Two of us (Douglass and Rangan) provided the leader training. Both were familiar with the model underlying the 19 meeting-leader behaviors and had previously run employee training. Douglass, based in Brisbane, trained seven leaders; Rangan, based in Sydney, trained five leaders.
We asked the leaders to (1) identify meeting attendees who might be willing to rate meetings run by the leader, (2) provide them with written information we had prepared about the study, and (3) pass on our contact details to the attendees. It was then up to the attendees to contact us for further information about the study. This process helped ensure attendees did not feel coerced into participating, given it was likely the meeting leader held a position of power above them in their organization. If no attendees volunteered to complete ratings for the study, meeting leaders were still able to participate in the training. In total 11 attendees agreed to participate. We collected data at pre-training, completed the training about two weeks later, and then collected post-training data about two weeks after that.
Twelve meeting leaders provided baseline data and completed the training. We made several attempts to get post-intervention data from all meeting leaders. This led to 11 meeting leaders providing post-intervention data. A busy work schedule following annual leave prevented one leader from responding. The final pre-post analysis was, therefore, based on 11 complete sets of meeting-leader data.
Two meeting leaders each had two attendees provide data at baseline, and seven meeting leaders had one attendee provide data at baseline. Three meeting leaders had no attendees participate in the study. At baseline, there were nine meeting leaders with data from attendees. At post-training, there were eight meeting leaders with attendee ratings, consisting of one meeting leader with two attendees and seven meeting leaders with one attendee. Four purposes of analyses, we used the attendee ratings of the eight leaders with pre and post attendee ratings.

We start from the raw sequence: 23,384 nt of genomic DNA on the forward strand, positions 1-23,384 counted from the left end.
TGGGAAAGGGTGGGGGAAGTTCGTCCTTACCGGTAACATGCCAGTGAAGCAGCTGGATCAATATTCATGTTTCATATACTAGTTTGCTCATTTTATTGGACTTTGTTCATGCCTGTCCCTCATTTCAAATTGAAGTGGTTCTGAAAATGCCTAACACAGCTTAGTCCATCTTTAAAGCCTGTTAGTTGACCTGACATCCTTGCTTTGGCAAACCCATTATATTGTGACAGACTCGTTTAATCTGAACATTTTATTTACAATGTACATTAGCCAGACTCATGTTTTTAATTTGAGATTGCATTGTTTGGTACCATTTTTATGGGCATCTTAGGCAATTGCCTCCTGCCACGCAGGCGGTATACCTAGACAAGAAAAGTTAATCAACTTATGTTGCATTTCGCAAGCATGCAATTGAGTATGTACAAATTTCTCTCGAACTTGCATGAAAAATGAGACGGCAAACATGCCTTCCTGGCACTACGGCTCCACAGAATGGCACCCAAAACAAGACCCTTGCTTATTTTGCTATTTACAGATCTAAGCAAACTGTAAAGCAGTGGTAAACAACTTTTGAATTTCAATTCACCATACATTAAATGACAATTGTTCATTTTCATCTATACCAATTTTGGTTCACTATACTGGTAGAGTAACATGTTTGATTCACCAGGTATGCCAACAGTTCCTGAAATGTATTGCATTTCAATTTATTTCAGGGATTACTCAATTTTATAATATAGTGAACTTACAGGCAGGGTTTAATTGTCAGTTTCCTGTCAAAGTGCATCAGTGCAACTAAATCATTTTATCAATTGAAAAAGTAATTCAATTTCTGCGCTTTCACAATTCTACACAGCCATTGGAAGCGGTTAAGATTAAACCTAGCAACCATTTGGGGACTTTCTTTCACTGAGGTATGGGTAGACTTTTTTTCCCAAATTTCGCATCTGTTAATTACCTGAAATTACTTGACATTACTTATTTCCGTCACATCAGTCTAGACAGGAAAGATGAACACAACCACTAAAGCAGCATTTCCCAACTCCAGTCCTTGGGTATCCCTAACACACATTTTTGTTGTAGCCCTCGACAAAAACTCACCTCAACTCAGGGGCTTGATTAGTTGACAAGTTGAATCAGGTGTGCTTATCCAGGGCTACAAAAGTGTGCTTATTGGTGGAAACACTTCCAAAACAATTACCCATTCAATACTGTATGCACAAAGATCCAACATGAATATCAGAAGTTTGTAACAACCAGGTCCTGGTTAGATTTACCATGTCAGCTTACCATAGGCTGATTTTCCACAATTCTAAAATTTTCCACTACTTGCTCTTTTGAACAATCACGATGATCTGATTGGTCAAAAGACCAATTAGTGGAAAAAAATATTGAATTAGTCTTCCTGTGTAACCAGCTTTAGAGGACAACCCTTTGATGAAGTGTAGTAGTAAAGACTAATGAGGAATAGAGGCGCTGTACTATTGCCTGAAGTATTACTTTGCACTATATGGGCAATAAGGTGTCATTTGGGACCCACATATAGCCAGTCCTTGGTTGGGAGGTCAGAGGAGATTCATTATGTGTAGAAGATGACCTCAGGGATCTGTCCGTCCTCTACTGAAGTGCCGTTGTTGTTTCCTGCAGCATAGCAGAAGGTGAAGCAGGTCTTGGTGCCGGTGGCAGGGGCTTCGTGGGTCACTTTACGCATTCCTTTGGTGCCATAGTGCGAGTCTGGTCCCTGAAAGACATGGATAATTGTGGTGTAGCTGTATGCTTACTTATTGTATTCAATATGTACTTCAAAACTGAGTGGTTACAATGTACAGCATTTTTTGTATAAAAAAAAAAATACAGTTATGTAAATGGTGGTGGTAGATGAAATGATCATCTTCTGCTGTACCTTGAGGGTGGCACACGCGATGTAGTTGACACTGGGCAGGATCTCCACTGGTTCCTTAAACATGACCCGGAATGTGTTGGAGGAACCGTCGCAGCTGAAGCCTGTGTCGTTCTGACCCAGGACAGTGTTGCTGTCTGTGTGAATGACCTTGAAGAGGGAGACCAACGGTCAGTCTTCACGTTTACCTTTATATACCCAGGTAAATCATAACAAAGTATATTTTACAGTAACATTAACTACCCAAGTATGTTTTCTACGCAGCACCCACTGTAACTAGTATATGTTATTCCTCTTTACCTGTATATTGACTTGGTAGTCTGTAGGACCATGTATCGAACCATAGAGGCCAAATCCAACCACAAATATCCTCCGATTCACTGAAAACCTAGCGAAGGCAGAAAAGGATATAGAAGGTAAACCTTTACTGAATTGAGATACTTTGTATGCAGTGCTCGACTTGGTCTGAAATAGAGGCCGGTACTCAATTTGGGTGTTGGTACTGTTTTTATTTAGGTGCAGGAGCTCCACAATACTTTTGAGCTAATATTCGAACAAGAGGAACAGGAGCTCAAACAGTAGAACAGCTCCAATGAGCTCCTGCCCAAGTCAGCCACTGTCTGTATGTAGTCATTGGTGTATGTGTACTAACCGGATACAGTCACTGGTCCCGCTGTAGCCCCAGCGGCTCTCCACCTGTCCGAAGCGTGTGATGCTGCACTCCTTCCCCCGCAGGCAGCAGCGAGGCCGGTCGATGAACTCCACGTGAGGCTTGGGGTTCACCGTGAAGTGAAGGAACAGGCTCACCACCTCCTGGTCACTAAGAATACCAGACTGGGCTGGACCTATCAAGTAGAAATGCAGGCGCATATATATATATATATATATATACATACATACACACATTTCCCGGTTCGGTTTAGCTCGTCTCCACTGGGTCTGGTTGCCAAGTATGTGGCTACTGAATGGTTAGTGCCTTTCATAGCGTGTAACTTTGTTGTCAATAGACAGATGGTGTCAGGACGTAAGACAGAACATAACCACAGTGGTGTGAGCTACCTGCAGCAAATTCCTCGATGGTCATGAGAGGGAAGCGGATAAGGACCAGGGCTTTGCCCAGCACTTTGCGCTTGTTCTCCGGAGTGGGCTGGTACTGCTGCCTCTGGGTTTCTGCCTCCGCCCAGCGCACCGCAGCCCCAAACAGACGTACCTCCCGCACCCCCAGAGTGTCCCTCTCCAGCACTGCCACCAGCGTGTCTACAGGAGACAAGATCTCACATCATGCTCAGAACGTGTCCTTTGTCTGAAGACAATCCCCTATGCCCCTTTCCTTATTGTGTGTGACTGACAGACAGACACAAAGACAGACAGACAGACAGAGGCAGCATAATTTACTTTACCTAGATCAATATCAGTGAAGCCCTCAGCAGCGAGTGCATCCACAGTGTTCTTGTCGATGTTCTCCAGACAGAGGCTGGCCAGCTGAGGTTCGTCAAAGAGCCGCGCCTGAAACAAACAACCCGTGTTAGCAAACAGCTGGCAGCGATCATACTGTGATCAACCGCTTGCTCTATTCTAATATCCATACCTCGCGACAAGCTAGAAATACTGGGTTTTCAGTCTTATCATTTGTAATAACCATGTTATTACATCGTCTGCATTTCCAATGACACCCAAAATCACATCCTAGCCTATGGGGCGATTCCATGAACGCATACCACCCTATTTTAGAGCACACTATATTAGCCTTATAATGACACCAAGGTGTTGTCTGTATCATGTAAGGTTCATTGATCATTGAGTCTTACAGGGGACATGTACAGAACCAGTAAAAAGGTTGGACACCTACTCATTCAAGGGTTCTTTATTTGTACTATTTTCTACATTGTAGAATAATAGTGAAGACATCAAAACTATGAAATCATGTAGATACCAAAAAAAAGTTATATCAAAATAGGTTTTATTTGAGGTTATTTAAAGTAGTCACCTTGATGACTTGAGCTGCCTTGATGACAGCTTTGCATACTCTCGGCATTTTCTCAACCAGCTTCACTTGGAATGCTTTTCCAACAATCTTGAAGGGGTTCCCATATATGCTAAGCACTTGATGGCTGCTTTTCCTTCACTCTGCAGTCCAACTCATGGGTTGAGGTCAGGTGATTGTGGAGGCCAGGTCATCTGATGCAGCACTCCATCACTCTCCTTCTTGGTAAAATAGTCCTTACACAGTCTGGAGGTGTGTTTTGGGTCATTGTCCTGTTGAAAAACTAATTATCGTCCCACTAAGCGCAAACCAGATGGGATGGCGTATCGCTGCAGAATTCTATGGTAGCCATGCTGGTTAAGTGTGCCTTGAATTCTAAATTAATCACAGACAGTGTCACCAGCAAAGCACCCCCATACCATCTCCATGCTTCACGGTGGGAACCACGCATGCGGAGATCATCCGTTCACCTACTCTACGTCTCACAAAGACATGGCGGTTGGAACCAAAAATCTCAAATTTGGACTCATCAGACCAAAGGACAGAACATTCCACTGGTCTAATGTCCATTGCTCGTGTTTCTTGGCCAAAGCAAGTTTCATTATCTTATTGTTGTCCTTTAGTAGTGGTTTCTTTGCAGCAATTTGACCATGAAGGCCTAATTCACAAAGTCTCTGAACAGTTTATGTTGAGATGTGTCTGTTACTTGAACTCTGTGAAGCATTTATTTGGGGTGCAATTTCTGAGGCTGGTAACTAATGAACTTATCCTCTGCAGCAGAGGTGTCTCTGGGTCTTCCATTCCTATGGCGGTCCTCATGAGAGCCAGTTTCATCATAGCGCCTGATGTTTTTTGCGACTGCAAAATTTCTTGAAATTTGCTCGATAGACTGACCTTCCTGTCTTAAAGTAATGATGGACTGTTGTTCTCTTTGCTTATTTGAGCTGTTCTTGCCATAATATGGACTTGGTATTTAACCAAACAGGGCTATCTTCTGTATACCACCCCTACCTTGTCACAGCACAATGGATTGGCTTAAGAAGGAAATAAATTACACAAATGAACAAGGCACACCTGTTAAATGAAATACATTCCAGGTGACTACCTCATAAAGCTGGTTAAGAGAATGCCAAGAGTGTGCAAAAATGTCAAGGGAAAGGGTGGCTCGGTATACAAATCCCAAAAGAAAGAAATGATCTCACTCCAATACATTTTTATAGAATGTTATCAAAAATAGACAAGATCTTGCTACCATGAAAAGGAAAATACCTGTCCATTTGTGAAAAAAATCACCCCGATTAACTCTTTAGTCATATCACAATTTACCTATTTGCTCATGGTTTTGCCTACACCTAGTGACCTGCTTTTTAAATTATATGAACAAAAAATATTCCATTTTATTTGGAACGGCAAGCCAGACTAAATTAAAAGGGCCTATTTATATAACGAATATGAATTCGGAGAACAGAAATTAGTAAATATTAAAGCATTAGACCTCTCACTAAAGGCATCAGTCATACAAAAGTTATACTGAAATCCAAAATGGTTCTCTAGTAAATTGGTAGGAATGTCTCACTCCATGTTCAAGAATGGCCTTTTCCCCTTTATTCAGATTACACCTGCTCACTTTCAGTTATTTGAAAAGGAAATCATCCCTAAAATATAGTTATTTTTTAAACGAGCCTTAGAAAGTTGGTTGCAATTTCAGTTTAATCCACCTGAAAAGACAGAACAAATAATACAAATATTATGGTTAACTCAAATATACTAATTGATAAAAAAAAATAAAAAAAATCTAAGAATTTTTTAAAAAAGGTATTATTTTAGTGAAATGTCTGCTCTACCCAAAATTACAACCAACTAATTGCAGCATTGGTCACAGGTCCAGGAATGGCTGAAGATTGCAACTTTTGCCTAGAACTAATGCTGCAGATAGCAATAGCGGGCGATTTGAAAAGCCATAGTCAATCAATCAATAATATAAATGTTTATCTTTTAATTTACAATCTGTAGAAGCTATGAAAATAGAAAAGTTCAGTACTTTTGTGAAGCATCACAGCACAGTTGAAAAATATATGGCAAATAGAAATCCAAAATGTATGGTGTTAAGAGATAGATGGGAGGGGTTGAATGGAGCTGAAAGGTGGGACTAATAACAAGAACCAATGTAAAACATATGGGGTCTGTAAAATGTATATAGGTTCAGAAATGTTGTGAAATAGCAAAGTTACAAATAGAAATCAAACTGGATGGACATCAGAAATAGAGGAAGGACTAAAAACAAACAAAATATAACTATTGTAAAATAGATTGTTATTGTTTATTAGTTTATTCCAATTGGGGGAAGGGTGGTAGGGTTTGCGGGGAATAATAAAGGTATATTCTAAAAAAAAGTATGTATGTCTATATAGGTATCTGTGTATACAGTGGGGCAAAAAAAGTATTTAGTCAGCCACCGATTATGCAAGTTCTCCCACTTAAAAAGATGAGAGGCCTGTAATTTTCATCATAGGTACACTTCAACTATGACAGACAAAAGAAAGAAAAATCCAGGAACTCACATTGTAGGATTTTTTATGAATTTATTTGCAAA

Table 3 shows the pre and post-training levels of the main variables. Supporting Hyp. 1, the number of behaviors displayed by meeting leaders after training was significantly greater than those prior to training, t(10) = 2.88, p = .016, d = 1.03. Nine out of 11 meeting leaders showed an increase in the number of meeting-leader behaviors they exhibited in a meeting, after receiving brief training. Table 2 shows the percentage of leaders who changed each of the 19 behaviors from pre to post.
Ratings for attendee satisfaction after training were significantly higher than those prior to training, t(7) = 4.21, p = .005, d =1.23. Additionally, the ratings for meeting productivity after training was significantly higher than those prior to training, t(7) = 3.38, p = .009, d =1.25. These findings supported Hyp. 2. Eight out of nine attendees gave higher ratings of meeting satisfaction and productivity after the meeting leader received training.
All nine meeting leaders who showed an increase in the number of recommended behaviors received higher ratings for attendee satisfaction and meeting productivity at post-training than at pre-training.